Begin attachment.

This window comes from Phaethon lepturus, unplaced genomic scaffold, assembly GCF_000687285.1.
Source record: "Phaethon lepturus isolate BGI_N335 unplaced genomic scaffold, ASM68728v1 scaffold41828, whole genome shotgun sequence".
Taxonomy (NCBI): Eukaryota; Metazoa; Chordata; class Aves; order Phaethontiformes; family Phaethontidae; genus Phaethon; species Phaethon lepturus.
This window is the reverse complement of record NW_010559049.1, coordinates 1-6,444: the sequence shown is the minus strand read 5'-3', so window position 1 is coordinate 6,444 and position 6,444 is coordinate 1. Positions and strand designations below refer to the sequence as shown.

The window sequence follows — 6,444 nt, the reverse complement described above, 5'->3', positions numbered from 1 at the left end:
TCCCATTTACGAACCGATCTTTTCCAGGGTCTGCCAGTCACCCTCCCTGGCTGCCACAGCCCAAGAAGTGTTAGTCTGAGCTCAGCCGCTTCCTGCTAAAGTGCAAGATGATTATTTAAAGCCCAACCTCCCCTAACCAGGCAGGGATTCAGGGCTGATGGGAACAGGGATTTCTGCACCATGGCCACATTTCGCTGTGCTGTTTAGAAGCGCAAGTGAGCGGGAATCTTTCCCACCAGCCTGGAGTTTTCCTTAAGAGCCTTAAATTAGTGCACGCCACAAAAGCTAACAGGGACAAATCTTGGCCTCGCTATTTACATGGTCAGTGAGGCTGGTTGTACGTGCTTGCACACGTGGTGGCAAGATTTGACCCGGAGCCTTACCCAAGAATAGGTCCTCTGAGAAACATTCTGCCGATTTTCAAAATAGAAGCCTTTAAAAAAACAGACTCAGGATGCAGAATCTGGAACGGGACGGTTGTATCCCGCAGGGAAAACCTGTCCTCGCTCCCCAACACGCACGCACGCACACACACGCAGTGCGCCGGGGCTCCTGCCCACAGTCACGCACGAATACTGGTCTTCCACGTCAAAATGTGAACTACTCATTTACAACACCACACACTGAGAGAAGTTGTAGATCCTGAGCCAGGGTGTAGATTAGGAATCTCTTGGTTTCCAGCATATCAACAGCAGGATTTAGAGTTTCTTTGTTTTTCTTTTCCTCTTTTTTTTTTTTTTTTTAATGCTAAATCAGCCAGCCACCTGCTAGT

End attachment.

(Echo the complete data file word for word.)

This window comes from Phaethon lepturus, unplaced genomic scaffold, assembly GCF_000687285.1.
Source record: "Phaethon lepturus isolate BGI_N335 unplaced genomic scaffold, ASM68728v1 scaffold41828, whole genome shotgun sequence".
Taxonomy (NCBI): Eukaryota; Metazoa; Chordata; class Aves; order Phaethontiformes; family Phaethontidae; genus Phaethon; species Phaethon lepturus.
This window is the reverse complement of record NW_010559049.1, coordinates 1-6,444: the sequence shown is the minus strand read 5'-3', so window position 1 is coordinate 6,444 and position 6,444 is coordinate 1. Positions and strand designations below refer to the sequence as shown.

The window sequence follows — 6,444 nt, the reverse complement described above, 5'->3', positions numbered from 1 at the left end:
TCCCATTTACGAACCGATCTTTTCCAGGGTCTGCCAGTCACCCTCCCTGGCTGCCACAGCCCAAGAAGTGTTAGTCTGAGCTCAGCCGCTTCCTGCTAAAGTGCAAGATGATTATTTAAAGCCCAACCTCCCCTAACCAGGCAGGGATTCAGGGCTGATGGGAACAGGGATTTCTGCACCATGGCCACATTTCGCTGTGCTGTTTAGAAGCGCAAGTGAGCGGGAATCTTTCCCACCAGCCTGGAGTTTTCCTTAAGAGCCTTAAATTAGTGCACGCCACAAAAGCTAACAGGGACAAATCTTGGCCTCGCTATTTACATGGTCAGTGAGGCTGGTTGTACGTGCTTGCACACGTGGTGGCAAGATTTGACCCGGAGCCTTACCCAAGAATAGGTCCTCTGAGAAACATTCTGCCGATTTTCAAAATAGAAGCCTTTAAAAAAACAGACTCAGGATGCAGAATCTGGAACGGGACGGTTGTATCCCGCAGGGAAAACCTGTCCTCGCTCCCCAACACGCACGCACGCACACACACGCAGTGCGCCGGGGCTCCTGCCCACAGTCACGCACGAATACTGGTCTTCCACGTCAAAATGTGAACTACTCATTTACAACACCACACACTGAGAGAAGTTGTAGATCCTGAGCCAGGGTGTAGATTAGGAATCTCTTGGTTTCCAGCATATCAACAGCAGGATTTAGAGTTTCTTTGTTTTTCTTTTCCTCTTTTTTTTTTTTTTTTTAATGCTAAATCAGCCAGCCACCTGCTAGT